When it comes to rebars used universally in industrial and civil fields, you might have been wondering about the differences between the FRP rebar and its steel counterpart. Despite obvious trends in various industries shifting to FRP rebars, some companies are still doubtful and conduct multiple pieces of research on FRP vs. steel prospects, characteristics, and performance.
Steel Rebar and Its Properties
Steel is known for its great qualities deployed across various industries. The downside of steel is that it is prone to moisture and, consequently, corrosion. All sorts of chemical reactions, such as oxidation, generate a negative impact on steel properties eventually. Thus, steel rebar applications are restricted in some industries.
The advantage of the low initial cost is overlapped by higher transportation and on-site installation costs given its heavy weight. On a long-term horizon, corroded steel rebar requires costly maintenance and results in increased tensile load on concrete structures.
FRP Rebar and Its Properties
FRP, or fibre-reinforced polymer, has been replacing steel across diverse industries. Being resistant to corrosion and various chemical processes and reactions, FRP has become the preferred material for marine and open-air exposed applications.
Various additives used for enhancing some properties can increase the overall tensile capacity and endurance of FRP products, including rebar, silos, tanks, etc. The tensile strength of fibre rebar is 20% higher in comparison with a steel bar.
The material bonding force of fibre reinforcement is considerably stronger compared to steel; this explains better operational endurance of FRP rebar.
Customizable manufacturing allows tailoring resins used for the FRP rebar production to meet niche-specific requirements, for instance, enhancing abrasion or corrosion resistance.
FRP rebar vs. Steel rebar
Another crucial advantage of FRP vs steel is its lightweight. FRP rebar weighs only ¼ of steel rebar of the equivalent size. Hence, the use of FRP rebar lowers costs for shipping and installation.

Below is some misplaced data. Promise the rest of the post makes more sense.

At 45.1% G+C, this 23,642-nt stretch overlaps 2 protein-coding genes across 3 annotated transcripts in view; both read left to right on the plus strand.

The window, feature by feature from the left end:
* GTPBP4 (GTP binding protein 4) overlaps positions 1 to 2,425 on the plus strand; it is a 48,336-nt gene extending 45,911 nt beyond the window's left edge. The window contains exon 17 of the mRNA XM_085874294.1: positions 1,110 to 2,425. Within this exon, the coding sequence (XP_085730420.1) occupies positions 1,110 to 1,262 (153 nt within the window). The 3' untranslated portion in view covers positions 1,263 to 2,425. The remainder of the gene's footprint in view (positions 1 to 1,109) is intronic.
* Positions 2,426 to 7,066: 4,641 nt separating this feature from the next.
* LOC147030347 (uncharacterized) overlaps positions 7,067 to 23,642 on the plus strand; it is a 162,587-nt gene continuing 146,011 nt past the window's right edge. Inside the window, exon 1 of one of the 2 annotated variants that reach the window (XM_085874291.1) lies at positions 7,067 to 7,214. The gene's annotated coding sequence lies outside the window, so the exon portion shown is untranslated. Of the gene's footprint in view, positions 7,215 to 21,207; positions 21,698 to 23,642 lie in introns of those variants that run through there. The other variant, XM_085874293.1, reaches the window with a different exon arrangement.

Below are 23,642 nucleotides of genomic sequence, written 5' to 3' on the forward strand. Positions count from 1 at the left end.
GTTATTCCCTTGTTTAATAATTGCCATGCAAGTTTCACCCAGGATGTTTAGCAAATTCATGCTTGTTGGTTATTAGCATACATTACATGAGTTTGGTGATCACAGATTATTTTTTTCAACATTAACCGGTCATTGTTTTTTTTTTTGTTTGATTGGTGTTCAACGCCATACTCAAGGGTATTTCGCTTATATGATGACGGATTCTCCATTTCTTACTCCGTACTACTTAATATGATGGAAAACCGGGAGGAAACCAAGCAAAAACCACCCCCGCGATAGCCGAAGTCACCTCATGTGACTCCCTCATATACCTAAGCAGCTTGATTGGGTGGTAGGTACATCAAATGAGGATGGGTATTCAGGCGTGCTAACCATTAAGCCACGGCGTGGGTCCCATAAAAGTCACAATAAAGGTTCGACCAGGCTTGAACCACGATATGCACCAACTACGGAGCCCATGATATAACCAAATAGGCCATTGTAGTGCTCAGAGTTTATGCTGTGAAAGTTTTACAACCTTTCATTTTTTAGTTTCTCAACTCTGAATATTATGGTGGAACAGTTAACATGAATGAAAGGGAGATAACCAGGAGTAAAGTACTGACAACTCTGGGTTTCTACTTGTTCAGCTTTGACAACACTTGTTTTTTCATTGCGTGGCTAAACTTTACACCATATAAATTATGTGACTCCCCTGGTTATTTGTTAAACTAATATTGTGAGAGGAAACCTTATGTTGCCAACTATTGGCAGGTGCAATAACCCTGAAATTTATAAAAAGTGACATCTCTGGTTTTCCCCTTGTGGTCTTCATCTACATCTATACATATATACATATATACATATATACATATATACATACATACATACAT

One more important factor is impact resistance. Under heavy working load FRP won’t deform permanently because the polymer matrix intensified by resins is capable of distributing the impact load, preventing the surface from being damaged. In similar conditions, particularly in lower temperatures, steel products might be deformed.
Despite having a similarly wide range of applications, FRP differs from steel in terms of electrical and thermal conductivity. Steel is a good conductor of electricity and heat, while FRP has lower thermal conductivity and null electrical conductivity. In an environment with thermal fluctuations, FRP demonstrates more stable properties than steel whose characteristics may vary as a result of external temperature impact.
|¼ of steel weight
|10mm, 0.617kg/m (or 0.188 kg/ft)
|High (unaffected by water)
|Low (without expensive galvanisation treatment bars of steel are subject to oxidation)
|Heavy load resistance
|No permanent deformation
|Can be permanently deformed
|Lower manufacturing costs, maintenance costs, and transportation expenses (related to lightweight)
|Lower material costs but higher overall costs of production, transportation, installation, and technical maintenance
Industrial and commercial applications of FRP rebar include shield tunnels, bridges, airports, highways, water stations, waste conservancy, sewage and chemical plants, as well as all sorts of coastal projects.
When it comes to a choice of FRP rebar vs. steel rebar, FRP wins in many applications due to its superior thermal, corrosion, and chemical. Add here a much lighter weight that facilitates transportation by further cost reduction, the choice seems pretty obvious. Yet still, steel rebars are irreplaceable by FRP in industrial applications that require electrical conductivity as a mandatory attribute. Other than highly-specialised applications, FRP rebar is rightly seen as a cost-effective alternative to steel rebar.